Frequency Movie Poster Image

Frequency

(i)

 

Scary, tense, grisly mystery-thriller.
Parents recommend
  • Review Date: May 20, 2003
  • Rated: PG-13
  • Genre: Thriller
  • Release Year: 2000
  • Running Time: 118 minutes

What parents need to know

Violence

Gory violence; intense scenes of peril.

Sex

Mild.

Language

Some strong language.

Consumerism
Not applicable
Drinking, drugs, & smoking

Drinking and smoking, including drinking to drown sorrow.

Parents Need to Know

Parents need to know that there are some very tense scenes, with characters in peril, and that there are some grisly shots of dead bodies. A character drinks to anesthetize sorrow. There is a lot of smoking, though the movie makes it clear that smoking leads to lung cancer.

What's the story?

John (James Caviezel), a policeman, is deeply sad in a way that isolates him from everyone around him, because of the loss of his firefighter father, Frank, 30 years ago. When John is able to talk to Frank (Dennis Quaid) over his old ham radio, John saves his father's life by warning him to turn the other way when trying trying to escape a fire. But in changing history, John and Frank have set into motion a chain of events that will result in an even deeper tragedy. The policeman and the fireman, 30 years apart, try to track a killer before he strikes very close to home. As every event in 1969 has ripple effects into 1999, only John can remember all of the parallel strands. Old newspaper clippings change before his eyes, and events from 30 years before change the way he sees the world in the present. Like George Bailey in It's a Wonderful Life, John gets to see how one person can make all the difference.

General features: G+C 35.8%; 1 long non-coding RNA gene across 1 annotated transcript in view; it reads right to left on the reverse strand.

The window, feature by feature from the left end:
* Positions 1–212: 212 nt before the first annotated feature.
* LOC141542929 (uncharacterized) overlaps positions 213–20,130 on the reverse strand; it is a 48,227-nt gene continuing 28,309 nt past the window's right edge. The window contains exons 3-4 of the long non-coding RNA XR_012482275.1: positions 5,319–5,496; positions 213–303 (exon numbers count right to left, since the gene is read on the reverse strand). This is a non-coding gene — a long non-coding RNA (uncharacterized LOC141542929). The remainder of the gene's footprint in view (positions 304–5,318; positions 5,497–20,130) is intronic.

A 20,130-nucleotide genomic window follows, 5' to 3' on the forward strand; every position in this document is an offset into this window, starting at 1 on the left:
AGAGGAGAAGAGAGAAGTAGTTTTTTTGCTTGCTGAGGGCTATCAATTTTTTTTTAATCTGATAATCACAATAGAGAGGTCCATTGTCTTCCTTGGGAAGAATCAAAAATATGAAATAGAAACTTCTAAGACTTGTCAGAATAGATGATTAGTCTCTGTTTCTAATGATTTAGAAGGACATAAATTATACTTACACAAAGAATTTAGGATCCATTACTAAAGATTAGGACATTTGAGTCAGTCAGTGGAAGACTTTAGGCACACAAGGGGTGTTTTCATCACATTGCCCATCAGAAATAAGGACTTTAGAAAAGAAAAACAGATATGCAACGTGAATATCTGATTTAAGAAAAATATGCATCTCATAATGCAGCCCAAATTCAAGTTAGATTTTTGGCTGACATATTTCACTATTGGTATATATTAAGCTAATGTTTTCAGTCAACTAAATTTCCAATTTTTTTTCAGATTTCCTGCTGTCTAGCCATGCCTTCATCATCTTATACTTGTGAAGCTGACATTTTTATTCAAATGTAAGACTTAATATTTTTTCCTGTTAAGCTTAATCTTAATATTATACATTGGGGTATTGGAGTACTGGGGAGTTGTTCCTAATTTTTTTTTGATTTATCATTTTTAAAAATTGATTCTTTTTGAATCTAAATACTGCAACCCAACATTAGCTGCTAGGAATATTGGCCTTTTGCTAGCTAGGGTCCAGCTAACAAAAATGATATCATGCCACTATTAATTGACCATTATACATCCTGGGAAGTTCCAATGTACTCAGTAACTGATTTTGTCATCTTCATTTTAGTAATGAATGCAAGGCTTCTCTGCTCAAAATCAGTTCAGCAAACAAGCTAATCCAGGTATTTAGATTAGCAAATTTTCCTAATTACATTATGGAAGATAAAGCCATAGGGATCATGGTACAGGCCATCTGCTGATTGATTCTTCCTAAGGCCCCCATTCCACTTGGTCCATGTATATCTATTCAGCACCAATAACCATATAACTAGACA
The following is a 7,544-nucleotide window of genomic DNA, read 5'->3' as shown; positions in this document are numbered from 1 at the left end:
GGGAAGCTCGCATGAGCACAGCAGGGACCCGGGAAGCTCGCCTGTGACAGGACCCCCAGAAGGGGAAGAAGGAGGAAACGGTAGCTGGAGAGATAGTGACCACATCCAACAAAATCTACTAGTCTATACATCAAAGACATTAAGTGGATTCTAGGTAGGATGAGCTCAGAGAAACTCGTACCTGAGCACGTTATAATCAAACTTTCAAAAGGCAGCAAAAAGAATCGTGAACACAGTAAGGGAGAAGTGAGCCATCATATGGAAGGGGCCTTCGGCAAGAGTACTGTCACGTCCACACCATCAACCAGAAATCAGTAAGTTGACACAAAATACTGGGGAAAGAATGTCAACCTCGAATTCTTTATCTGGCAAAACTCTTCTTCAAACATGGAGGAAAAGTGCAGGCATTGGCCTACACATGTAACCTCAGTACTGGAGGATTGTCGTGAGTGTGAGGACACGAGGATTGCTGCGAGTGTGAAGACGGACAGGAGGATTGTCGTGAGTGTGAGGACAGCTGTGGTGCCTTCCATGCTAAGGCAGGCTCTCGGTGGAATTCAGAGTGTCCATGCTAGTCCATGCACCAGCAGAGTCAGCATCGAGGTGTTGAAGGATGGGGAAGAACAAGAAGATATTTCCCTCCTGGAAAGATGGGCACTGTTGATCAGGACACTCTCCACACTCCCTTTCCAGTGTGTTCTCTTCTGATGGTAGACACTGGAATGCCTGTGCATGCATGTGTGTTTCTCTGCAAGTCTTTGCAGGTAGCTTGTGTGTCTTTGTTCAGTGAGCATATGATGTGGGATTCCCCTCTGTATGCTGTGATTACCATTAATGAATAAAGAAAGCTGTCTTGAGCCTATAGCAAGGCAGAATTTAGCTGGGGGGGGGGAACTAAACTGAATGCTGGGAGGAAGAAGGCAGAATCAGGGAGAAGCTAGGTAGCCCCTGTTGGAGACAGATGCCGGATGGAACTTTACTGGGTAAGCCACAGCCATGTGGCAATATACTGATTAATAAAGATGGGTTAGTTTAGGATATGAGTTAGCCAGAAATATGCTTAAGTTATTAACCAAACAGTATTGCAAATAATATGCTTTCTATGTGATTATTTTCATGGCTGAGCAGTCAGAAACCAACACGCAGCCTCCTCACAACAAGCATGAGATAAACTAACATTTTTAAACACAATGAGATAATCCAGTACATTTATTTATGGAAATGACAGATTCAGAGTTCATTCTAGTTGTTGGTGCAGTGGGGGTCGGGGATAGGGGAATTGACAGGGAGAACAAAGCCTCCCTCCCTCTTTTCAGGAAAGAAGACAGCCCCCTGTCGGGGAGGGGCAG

Is it any good?

QUALITY

In FREQUENCY, Caviezel perfectly conveys John's sense of loss and his integrity, subtly showing us how each set of experiences affected his behavior and his life in a different way. His talks with Frank are very moving. Quaid has his best role since The Big Easy and gets a chance to let viewers see his enormous charm in the character's devotion to his family and his job. As Frank's wife/John's mom, Elizabeth Mitchell is lovely, warm, and, in a scene with André Braugher as Frank's policeman friend, as strong and determined as her husband and son.

That said, things do get pretty confusing. This is one of those movies where the audience walks out saying things like, "Wait a minute! You mean when the guy came down the stairs it meant ... ?" "How did that other guy get there?" But it's good enough that, like The Sixth Sense, fans may want to watch again just to straighten it all out. Warning, though: It has some of the worst old-age make-up ever.

Families can talk about...

  • Families can talk about the interconnectedness of everything we do -- and don't do. Talk about the way that John and Frank made their talks about baseball into a way for them to feel close to one another. Watching this movie can also be a good opportunity to talk about how we tend to take precious family connections for granted until they're gone, and to ask family members what they'd say or ask if they had a chance to talk to someone close to them who has died. It can also be a good opportunity to remind us to say those things now, while we can.

Movie details

Theatrical release date:April 28, 2000
DVD release date:October 31, 2000
Cast:Dennis Quaid, Elizabeth Mitchell, James Caviezel
Director:Gregory Hoblit
Studio:New Line
Genre:Thriller
Run time:118 minutes
MPAA rating:PG-13
MPAA explanation:language, intense and gory scenes, peril, and violence

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What parents and kids say

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Adult Written bydudeman123 April 9, 2008

massive

to perfect for words
Adult Written byAshnak April 9, 2008

Great movie

I would recommend this to all 14+ people. Good morals
Parent of a 7 and 10 year old Written bylightandlife December 27, 2009

One of my favs!

One of my all-time favorite movies!
What other families should know
Too much violence
Great messages

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